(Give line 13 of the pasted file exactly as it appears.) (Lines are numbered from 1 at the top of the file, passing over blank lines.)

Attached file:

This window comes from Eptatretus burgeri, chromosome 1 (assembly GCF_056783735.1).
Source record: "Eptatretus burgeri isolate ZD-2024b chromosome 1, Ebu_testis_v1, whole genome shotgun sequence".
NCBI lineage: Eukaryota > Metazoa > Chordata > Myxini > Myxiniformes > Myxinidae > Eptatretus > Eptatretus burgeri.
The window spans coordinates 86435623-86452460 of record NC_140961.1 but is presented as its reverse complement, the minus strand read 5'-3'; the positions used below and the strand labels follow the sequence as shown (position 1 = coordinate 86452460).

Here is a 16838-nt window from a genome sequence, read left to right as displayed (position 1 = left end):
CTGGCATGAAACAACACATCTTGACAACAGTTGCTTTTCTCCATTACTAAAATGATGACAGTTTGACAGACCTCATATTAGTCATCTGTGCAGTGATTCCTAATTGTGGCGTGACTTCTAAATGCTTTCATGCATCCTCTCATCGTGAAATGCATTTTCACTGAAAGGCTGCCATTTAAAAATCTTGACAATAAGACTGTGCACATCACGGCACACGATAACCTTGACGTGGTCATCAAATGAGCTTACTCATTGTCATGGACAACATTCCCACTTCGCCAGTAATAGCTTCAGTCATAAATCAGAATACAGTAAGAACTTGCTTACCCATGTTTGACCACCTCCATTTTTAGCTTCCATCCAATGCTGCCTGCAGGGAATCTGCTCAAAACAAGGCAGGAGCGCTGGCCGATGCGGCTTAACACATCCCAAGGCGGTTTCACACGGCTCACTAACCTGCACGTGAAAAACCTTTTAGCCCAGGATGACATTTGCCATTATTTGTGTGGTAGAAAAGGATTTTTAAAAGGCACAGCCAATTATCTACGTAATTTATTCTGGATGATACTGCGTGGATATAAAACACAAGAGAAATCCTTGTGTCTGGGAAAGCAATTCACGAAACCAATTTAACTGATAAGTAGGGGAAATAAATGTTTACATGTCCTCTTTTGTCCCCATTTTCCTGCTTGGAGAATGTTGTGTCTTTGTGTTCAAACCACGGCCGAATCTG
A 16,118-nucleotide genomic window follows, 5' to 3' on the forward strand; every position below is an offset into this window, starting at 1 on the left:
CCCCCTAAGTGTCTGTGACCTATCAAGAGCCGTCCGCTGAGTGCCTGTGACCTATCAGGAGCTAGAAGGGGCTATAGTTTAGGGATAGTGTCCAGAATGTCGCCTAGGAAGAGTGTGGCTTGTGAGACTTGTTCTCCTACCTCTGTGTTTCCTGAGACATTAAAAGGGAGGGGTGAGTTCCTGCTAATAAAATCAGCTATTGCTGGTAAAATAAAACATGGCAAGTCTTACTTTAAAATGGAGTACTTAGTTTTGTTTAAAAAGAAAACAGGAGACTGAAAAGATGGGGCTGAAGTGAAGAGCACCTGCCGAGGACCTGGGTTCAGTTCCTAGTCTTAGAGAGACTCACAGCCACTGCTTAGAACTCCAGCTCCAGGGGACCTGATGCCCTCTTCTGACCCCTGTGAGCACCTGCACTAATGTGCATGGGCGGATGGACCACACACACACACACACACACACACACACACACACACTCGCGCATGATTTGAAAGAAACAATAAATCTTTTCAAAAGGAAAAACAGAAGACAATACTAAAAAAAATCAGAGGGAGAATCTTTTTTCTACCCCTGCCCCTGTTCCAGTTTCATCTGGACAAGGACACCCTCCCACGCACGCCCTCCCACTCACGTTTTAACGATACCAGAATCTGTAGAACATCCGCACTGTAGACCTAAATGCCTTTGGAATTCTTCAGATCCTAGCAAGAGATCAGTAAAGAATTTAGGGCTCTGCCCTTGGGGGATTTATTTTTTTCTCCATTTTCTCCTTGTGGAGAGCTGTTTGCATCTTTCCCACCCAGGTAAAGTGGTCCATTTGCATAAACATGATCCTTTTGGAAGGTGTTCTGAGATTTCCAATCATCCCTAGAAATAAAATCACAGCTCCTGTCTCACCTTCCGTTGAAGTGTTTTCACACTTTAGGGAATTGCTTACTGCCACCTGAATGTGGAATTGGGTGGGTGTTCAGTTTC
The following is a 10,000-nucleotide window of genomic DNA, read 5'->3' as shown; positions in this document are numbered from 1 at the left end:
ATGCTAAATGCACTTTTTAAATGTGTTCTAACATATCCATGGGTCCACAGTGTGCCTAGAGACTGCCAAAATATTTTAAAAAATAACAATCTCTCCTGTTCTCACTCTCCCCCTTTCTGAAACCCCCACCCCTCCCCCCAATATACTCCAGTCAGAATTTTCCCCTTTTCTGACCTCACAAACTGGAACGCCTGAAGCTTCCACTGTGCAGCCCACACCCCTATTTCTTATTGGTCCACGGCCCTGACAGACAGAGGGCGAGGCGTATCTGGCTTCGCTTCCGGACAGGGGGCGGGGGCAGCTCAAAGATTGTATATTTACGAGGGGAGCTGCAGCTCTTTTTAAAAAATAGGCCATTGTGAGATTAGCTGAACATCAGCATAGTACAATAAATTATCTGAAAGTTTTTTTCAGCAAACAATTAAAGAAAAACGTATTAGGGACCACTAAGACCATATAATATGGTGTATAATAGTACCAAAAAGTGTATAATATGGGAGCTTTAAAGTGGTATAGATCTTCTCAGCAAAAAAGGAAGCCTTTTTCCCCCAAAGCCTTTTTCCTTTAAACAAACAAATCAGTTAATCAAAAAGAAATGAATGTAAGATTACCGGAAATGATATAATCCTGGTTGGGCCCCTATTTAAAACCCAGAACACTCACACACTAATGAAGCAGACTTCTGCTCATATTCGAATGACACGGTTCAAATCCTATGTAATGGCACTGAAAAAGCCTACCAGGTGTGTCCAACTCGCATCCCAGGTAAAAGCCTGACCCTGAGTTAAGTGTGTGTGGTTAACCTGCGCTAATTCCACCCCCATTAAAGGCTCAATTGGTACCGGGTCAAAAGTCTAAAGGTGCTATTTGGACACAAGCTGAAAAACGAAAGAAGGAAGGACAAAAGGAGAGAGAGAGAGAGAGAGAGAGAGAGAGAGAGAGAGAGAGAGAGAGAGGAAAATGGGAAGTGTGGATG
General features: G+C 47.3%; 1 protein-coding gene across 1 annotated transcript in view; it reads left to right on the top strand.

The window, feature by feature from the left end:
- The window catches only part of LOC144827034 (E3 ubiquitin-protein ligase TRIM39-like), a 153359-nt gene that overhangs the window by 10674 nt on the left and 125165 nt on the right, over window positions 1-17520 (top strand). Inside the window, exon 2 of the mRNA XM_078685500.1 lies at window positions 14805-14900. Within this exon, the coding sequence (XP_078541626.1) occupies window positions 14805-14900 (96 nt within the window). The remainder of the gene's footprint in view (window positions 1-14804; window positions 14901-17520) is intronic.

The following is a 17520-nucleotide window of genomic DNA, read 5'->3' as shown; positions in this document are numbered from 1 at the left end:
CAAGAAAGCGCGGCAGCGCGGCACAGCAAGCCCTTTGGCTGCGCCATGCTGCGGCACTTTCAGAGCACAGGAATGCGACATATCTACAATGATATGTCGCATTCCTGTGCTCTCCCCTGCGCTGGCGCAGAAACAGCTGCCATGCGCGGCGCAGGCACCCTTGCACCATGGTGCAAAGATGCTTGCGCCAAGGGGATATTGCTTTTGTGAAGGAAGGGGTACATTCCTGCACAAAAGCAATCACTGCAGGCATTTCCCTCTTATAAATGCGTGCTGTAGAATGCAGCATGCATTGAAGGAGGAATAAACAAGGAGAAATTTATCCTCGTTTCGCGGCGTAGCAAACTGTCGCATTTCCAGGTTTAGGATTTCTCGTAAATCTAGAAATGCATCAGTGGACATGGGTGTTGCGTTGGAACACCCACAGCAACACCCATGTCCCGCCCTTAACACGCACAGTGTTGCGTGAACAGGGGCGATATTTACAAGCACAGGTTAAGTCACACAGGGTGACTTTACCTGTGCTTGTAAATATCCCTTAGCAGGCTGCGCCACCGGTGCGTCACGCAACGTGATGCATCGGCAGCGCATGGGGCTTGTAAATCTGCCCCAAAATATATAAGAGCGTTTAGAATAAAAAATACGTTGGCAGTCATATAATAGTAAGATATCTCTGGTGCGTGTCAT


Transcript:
- The window catches only part of LOC144827034 (E3 ubiquitin-protein ligase TRIM39-like), a 153359-nt gene that overhangs the window by 10674 nt on the left and 125165 nt on the right, over window positions 1-17520 (top strand). Inside the window, exon 2 of the mRNA XM_078685500.1 lies at window positions 14805-14900. Within this exon, the coding sequence (XP_078541626.1) occupies window positions 14805-14900 (96 nt within the window). The remainder of the gene's footprint in view (window positions 1-14804; window positions 14901-17520) is intronic.